Transgenic expression of late embryogenesis abundant proteins improves tolerance to water stress in

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Four lines of were created that expressed transgenes encoding selected late embryogenesis abundant (LEA) proteins originally identified in embryos of the anhydrobiote The overall aim was to extend our understanding of the protective properties of LEA proteins documented with isolated cells to a desiccation-sensitive organism during exposure to drying and hyperosmotic stress. Embryos of were dried at 57% relative humidity to promote a loss of 80% tissue water and then rehydrated. Embryos that expressed AfrLEA2 or AfrLEA3m eclosed 2 days earlier than wild-type embryos or embryos expressing green fluorescent protein (Gal4GFP control). For the third instar larval stage, all lines and Gal4GFP controls experienced substantial drops in survivorship as desiccation proceeded. When results for all lines were combined, Kaplan-Meier survival curves indicated a significant improvement in survivorship in fly lines expressing AfrLEA proteins compared with Gal4GFP controls. The percent water lost at the LT (lethal time for 50% mortality) for the AfrLEA lines was 78% versus 52% for Gal4GFP controls. Finally, offspring of fly lines that expressed AfrLEA2, AfrLEA3m or AfrLEA6 exhibited significantly greater success in reaching pupation, compared with wild-type flies, when adults were challenged with hyperosmotic stress (NaCl-fortified medium) and progeny forced to develop under these conditions. In conclusion, the gain of function studies reported here show that LEA proteins can improve tolerance to water stress in a desiccation-sensitive species that normally lacks these proteins, and, simultaneously, underscore the complexity of desiccation tolerance across multiple life stages in multicellular organisms.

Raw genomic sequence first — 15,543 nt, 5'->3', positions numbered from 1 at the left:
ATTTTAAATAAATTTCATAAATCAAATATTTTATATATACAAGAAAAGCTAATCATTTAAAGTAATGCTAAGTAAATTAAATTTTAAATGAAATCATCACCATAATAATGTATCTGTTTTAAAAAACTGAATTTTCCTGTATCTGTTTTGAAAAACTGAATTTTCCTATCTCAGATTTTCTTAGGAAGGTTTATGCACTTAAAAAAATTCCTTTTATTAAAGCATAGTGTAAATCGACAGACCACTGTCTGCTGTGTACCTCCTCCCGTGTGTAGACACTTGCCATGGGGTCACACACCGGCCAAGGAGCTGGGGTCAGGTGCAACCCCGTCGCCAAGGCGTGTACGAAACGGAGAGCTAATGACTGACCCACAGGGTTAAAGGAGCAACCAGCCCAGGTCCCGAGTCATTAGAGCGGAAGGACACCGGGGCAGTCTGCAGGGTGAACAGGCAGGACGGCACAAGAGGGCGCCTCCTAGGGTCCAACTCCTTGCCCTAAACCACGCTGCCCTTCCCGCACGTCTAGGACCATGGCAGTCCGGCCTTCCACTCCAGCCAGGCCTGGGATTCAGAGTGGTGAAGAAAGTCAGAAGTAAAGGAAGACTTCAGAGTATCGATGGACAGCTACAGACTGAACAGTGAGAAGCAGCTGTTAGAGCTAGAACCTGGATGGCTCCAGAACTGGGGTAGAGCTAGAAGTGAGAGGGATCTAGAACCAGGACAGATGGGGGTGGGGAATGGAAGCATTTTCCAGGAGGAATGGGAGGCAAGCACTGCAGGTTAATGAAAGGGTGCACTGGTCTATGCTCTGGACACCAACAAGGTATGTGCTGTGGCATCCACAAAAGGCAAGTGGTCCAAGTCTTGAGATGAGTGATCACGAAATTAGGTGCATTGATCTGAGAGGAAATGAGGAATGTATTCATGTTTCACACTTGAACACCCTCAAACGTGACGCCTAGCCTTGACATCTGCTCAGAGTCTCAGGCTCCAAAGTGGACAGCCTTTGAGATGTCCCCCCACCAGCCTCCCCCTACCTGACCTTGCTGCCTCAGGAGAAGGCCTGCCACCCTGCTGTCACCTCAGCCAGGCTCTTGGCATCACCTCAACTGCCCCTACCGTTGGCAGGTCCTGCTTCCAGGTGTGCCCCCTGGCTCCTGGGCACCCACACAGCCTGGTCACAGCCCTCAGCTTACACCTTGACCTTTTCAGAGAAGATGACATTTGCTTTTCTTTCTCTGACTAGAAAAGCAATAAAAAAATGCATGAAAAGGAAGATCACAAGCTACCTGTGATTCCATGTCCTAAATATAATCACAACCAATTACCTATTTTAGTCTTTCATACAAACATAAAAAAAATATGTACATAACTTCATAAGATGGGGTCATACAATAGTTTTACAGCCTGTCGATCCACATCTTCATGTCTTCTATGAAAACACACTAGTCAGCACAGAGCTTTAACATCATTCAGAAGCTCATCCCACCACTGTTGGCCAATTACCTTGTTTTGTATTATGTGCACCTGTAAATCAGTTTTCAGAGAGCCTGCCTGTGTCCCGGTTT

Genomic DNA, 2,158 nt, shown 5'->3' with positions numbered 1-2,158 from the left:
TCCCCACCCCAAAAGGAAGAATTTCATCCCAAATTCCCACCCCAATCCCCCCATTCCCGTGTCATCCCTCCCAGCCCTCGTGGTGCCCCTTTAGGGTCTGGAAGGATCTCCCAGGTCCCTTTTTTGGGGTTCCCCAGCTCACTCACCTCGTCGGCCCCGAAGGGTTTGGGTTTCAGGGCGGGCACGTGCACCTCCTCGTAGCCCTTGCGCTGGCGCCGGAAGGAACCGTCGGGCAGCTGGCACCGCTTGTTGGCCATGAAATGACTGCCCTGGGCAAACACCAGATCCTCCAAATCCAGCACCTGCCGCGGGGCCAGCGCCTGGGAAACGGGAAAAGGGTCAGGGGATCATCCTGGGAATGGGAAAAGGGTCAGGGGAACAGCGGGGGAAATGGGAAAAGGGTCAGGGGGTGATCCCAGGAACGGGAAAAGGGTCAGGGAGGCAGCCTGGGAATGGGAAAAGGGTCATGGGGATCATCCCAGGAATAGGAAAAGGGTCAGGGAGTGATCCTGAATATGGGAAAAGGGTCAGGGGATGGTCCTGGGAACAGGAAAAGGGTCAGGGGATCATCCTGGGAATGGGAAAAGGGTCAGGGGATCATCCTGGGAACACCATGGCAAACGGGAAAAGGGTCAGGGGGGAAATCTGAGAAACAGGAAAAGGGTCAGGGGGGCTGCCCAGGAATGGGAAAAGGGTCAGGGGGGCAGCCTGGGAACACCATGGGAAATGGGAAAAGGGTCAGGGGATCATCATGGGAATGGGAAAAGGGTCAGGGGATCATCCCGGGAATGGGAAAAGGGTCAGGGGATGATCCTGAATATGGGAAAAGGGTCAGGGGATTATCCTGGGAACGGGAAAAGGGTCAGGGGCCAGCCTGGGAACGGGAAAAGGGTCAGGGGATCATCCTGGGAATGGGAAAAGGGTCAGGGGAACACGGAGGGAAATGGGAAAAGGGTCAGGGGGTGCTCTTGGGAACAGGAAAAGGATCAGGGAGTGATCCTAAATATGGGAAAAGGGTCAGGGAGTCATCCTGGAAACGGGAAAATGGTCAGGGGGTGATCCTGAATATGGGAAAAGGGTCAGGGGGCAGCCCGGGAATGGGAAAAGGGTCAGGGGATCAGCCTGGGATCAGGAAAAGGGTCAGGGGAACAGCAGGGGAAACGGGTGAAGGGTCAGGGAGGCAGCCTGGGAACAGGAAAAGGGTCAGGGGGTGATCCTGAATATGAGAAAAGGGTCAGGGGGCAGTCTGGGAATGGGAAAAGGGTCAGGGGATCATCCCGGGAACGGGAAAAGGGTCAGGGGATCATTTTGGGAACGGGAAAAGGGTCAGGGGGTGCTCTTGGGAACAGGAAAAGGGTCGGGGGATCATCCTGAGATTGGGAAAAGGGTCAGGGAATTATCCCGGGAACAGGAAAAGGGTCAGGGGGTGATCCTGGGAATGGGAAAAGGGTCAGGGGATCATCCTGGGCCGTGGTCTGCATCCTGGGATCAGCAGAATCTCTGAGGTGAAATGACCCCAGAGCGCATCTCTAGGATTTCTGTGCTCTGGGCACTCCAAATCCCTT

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The Journal of experimental biology

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